This week I have the honor of interviewing Tim Farrington, the acclaimed novelist of Lizzie’s War, “The California Book of the Dead,” “Blues for Hannah,” as well as the New York Times Notable Book of 2002, “The Monk Downstairs.”
Guess what? He’s one of us! And he articulates his journey through the hell of depression in a beautifully crafted memoir of sorts called “A Hell of Mercy: A Meditation on Depression and the Dark Night of the Soul.” Since that topic surfaces often on Beyond Blue, I thought I’d ask Tim to share his thoughts on both (depression and the dark night) with us.
Hi Tim, and welcome!
1. Let me skip to the end (sorry, I like to eat dessert first), when you write “It is in surrender, in the embrace of our own perceived futility, paradoxically, that real freedom comes.” I wholeheartedly agree with you there. I like to call those periods my “Exodus Moments” — when I am somehow able to cross the Red Sea from anxiety to freedom. But for those readers not familiar with your journey, can you them the Reader’s Digest version of your story?
Tim: I was raised Catholic, the oldest of four children. My father was a Marine Corps officer who served in Korea and Vietnam, and my mother was an actress and drama teacher, so I had plenty to reconcile right from the start. I had several years of Catholic school in the classic Catholic experience, including a good dose of the terror of hell and sin, and nuns with sticks, but I was also blessed in having an aunt who was a nun, and I spent a lot of happy hours at her convent and got to know the human and fun-loving side of religious vocation as well.
I was an altar boy right around the time the mass switched from Latin to English after Vatican II, and thought about being a priest for a while when I was a kid. In my teens, though, I got into Buddhism, philosophy, and literature, and went through a long period of alienation from Christianity. But I was definitely looking hard for meaning.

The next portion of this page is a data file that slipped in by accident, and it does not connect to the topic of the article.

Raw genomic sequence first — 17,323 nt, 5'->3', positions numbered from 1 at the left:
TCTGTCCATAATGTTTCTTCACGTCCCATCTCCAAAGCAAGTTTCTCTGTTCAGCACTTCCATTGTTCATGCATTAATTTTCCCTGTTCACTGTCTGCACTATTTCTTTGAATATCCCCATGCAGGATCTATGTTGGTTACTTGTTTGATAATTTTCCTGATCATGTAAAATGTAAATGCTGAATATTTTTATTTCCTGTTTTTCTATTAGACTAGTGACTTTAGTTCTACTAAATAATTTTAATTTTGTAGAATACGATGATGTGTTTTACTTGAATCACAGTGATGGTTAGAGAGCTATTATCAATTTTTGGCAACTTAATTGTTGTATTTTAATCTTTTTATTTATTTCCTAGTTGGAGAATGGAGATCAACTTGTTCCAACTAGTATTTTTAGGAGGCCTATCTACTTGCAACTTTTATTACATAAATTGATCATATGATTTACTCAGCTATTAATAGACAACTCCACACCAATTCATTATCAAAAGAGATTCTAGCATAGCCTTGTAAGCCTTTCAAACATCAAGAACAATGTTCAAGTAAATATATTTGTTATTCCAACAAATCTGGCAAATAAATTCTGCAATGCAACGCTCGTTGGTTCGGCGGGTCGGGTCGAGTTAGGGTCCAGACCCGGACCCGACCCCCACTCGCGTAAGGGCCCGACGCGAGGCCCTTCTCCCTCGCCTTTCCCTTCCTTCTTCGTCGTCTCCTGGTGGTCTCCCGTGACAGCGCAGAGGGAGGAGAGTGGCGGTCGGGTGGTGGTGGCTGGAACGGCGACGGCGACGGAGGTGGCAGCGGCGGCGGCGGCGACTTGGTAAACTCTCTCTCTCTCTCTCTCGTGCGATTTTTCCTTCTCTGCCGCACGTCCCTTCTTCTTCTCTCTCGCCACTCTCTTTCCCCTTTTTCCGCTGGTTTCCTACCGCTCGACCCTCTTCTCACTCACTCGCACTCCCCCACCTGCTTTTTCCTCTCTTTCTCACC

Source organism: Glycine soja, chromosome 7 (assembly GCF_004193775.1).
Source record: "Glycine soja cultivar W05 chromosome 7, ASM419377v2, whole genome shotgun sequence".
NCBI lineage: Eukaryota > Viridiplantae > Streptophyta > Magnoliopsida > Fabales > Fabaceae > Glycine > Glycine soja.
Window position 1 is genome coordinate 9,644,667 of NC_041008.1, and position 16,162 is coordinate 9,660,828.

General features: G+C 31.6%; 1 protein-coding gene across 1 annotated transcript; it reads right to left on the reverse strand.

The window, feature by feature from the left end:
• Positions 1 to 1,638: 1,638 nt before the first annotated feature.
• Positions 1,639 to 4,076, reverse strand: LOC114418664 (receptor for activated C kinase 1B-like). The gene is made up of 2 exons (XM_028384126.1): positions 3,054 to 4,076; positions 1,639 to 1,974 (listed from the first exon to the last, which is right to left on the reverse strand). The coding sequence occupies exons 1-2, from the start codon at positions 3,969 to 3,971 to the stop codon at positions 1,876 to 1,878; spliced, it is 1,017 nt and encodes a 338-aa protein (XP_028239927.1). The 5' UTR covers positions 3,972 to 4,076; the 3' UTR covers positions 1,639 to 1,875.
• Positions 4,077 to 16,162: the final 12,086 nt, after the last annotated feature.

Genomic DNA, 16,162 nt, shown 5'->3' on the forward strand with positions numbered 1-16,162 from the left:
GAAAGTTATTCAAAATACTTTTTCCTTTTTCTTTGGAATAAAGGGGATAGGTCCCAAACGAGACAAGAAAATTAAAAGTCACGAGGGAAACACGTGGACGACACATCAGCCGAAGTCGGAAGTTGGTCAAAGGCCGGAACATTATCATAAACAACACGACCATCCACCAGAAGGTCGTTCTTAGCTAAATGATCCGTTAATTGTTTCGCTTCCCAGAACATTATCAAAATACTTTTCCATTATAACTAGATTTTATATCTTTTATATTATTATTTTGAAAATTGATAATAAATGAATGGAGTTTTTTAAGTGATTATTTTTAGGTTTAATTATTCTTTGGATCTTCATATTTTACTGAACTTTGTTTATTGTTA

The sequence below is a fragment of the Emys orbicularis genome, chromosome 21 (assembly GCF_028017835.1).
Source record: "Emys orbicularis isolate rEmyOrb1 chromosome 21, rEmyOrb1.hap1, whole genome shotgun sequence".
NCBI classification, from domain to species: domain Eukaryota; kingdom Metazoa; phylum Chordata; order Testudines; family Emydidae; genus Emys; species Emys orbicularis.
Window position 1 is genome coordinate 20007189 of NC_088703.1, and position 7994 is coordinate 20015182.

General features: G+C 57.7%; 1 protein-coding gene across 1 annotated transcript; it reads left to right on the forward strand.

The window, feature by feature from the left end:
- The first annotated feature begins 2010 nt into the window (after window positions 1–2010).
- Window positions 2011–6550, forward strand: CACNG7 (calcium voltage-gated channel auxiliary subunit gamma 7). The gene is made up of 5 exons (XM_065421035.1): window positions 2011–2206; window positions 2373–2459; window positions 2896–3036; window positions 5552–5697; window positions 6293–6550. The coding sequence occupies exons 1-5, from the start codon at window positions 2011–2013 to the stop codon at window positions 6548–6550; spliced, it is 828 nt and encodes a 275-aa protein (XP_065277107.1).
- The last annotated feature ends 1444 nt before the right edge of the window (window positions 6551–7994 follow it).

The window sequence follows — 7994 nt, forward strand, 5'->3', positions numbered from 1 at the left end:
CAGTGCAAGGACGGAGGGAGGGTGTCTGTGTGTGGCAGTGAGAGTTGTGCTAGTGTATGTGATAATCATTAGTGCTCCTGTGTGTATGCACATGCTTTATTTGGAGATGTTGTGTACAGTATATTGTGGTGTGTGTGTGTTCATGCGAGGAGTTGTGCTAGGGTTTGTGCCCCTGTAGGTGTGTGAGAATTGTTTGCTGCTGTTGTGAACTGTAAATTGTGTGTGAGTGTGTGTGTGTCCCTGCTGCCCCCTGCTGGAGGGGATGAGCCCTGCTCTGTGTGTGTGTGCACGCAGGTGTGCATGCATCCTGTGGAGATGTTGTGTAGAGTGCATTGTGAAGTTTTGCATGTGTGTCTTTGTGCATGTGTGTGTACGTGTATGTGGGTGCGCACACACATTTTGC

In my twenties, I entered an ashram in Oakland, CA, where the prevailing philosophy was Hindu, Kashmir Shaivism. Strangely enough, it was during my two years there, while I was chanting to Kali and Krishna, meditating to an Om Namah Shivaya mantra, and chopping tons of vegetables in the ashram kitchen, that I discovered the profundity of the classic Christian mystics, beginning with The Cloud of Unknowing, and began to heal my alienation from that tradition. By the early ’90s I had come full circle, had discovered the bottomless wisdom of John of the Cross, and had embraced a centering prayer practice after meeting Fr. Thomas Keating.
Throughout all this, from late adolescence on, I was dealing with varying degrees of depression, often severe and occasionally debilitating. I was hospitalized once, for a week, but I was resistant to medication and even to therapy. I think I basically took it as the human condition; and I think too that there was more than a touch of superiority in it for me, like, if you’re not suffering, you’re not deep, the classic cliché of the tormented artist.
The crisis came when my mother died in 1997. It was a terrible death, stomach cancer, and the horror of it was more than I could handle. I just basically broke down, and was brutally depressed for two years afterward, mired in helpless blackness, and no amount of art or prayer helped in the least. The best I could do was to get quiet for about fifteen seconds a day at the bottom of my deepest prayer of surrender.
At some point, a painter friend of mine told me about her own good experience with antidepressants. I was finally ready to try that, and within a few weeks of going on Effexor the worst of the depression lifted and my brain started working again. It was a humbling experience of biochemical grace. And so my testimony at this point has a certain complexity: pray to God, but take your meds and see your therapist, basically.